It is hard not to say the same of the present. Yet in closing, we wish to forestall any over-quick elisions. As the digital prints of Manglano-Ovalle with which this essay opened suggest, the kinds of racialized thinking and pressure put upon visibility and phenotype in eighteenth-century Mexico City is not quite the same as in the twenty-first century. Casta paintings invite us to ask: Is who we are and who we wish to become more negotiable today than it was in the past? Are some identities easier to perform than others? As Patrick Wolfe has argued, settler colonialism is a structure, and so, the social, economic, and racializing relationships it constructed across Europe, Africa, the Americas, and Asia will forever be difficult to dismantle. What happened in the fifteenth and sixteenth centuries — events and practices that invented the Americas, turned them into a “New World,” and then through violent dislocations of Brown and Black bodies, brought them into closer contact with other parts of the world — still shapes the world today. Among other things, this form of settler colonialism bound genealogy and genetics to skin color and identity. Given modern desires to see, and thus to know who someone “really is,” is it possible to trace a legacy of casta paintings that endures today?
- The chapter posits that many parts of identity are performative. Are some identities easier to perform than others?
- The chapter uses the methods of art history to ask, and answer, questions raised by paintings. In what significant ways does this approach differ from chapters in this volume that focus upon historical documents or literary texts?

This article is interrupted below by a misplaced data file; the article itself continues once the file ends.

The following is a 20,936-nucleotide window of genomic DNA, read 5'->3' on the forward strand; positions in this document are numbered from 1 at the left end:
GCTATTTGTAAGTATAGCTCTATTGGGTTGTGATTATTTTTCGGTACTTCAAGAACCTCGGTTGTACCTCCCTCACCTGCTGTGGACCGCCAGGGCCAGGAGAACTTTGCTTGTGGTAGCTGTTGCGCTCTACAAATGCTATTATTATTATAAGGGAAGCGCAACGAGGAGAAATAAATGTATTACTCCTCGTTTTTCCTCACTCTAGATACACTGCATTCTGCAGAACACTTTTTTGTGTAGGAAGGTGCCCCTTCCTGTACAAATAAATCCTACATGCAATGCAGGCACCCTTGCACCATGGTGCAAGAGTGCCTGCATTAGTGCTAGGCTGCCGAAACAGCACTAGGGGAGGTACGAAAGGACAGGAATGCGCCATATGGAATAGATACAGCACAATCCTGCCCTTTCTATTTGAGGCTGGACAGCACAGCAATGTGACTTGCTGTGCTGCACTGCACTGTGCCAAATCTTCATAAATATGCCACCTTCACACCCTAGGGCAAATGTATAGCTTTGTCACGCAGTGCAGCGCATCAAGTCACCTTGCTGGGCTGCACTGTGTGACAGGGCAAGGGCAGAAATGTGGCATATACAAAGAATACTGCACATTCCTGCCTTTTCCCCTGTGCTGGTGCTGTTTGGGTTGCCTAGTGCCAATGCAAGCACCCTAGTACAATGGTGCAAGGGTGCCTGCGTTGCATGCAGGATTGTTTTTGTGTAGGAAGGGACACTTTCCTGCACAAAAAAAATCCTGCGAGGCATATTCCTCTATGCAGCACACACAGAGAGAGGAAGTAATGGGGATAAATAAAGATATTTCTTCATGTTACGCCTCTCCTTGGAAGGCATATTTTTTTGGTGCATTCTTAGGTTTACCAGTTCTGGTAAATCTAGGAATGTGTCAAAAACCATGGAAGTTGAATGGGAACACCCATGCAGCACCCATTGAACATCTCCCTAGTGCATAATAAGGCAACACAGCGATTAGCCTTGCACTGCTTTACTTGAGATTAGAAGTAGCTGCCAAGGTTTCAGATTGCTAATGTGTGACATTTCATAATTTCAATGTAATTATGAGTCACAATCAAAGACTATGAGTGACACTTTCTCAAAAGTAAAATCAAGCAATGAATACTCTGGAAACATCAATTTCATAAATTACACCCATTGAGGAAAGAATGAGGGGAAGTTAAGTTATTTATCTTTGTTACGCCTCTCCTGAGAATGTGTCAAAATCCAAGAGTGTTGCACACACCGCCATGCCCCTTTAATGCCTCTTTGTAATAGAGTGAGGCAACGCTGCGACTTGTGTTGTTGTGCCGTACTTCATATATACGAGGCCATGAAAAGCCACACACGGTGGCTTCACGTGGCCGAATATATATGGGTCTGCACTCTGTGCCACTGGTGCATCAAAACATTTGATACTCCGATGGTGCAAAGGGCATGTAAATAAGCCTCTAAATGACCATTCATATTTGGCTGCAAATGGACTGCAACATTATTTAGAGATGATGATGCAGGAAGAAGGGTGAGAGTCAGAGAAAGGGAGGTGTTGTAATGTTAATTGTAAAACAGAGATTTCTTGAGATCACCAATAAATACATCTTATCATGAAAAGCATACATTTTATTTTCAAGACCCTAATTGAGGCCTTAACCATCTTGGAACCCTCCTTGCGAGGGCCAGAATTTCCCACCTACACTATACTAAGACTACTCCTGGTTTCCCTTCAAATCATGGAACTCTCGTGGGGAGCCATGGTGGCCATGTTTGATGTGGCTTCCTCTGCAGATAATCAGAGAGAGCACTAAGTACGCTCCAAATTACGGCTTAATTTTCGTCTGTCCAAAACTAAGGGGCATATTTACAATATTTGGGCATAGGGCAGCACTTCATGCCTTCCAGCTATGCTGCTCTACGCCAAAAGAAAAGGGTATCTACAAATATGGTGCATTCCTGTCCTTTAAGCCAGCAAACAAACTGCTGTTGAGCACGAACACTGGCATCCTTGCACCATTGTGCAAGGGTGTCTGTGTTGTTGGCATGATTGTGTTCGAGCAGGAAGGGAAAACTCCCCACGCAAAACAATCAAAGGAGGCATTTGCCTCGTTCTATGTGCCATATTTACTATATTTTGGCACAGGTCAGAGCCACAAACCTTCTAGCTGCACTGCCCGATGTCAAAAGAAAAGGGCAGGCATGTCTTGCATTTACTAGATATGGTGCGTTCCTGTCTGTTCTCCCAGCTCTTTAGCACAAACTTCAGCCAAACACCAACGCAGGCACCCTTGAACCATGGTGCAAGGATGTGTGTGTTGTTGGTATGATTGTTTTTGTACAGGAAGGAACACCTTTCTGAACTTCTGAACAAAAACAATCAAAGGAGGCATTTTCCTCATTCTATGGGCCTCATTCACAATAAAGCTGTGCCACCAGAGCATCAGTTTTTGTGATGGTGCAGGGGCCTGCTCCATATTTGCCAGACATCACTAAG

- The rigid “caste” structure that casta paintings present was never reflected in lived experience. In the contemporary world, can you identify instances of similar fictionalized representations of the social order? How would you analyze their relationship to lived experience? 
Suggestions for Further Reading
Bryant, Sherwin, Rachel O’Toole, and Ben Vinson III., eds. Africans to Spanish America: Expanding the Diaspora. Urbana: University of Illinois Press, 2012.
Carrera, Magali. Imagining Identity in New Spain: Race, Lineage and the Colonial Body in Portraiture and Casta Paintings. Austin: University of Texas Press, 2003.
Deans-Smith, Susan, and Ilona Katzew, eds. Race and Classification: The Case of Mexican America. Stanford: Stanford University Press, 2009.
Lugo-Ortiz, Agnes, and Angela Rosenthal, eds. Slave Portraiture in the Atlantic World. Cambridge and New York: Cambridge University Press, 2013.
Memories of Underdevelopment: Art and the Decolonial Turn in Latin America, 1960–1985 // Memorias del subdesarrollo : arte y el giro descolonial en América Latina, 1960–1985. San Diego: Museum of Contemporary Art, 2018.
Seijas, Tatiana. Asian Slaves in Colonial Mexico: From Chinos to Indians. New York: Cambridge University Press, 2014.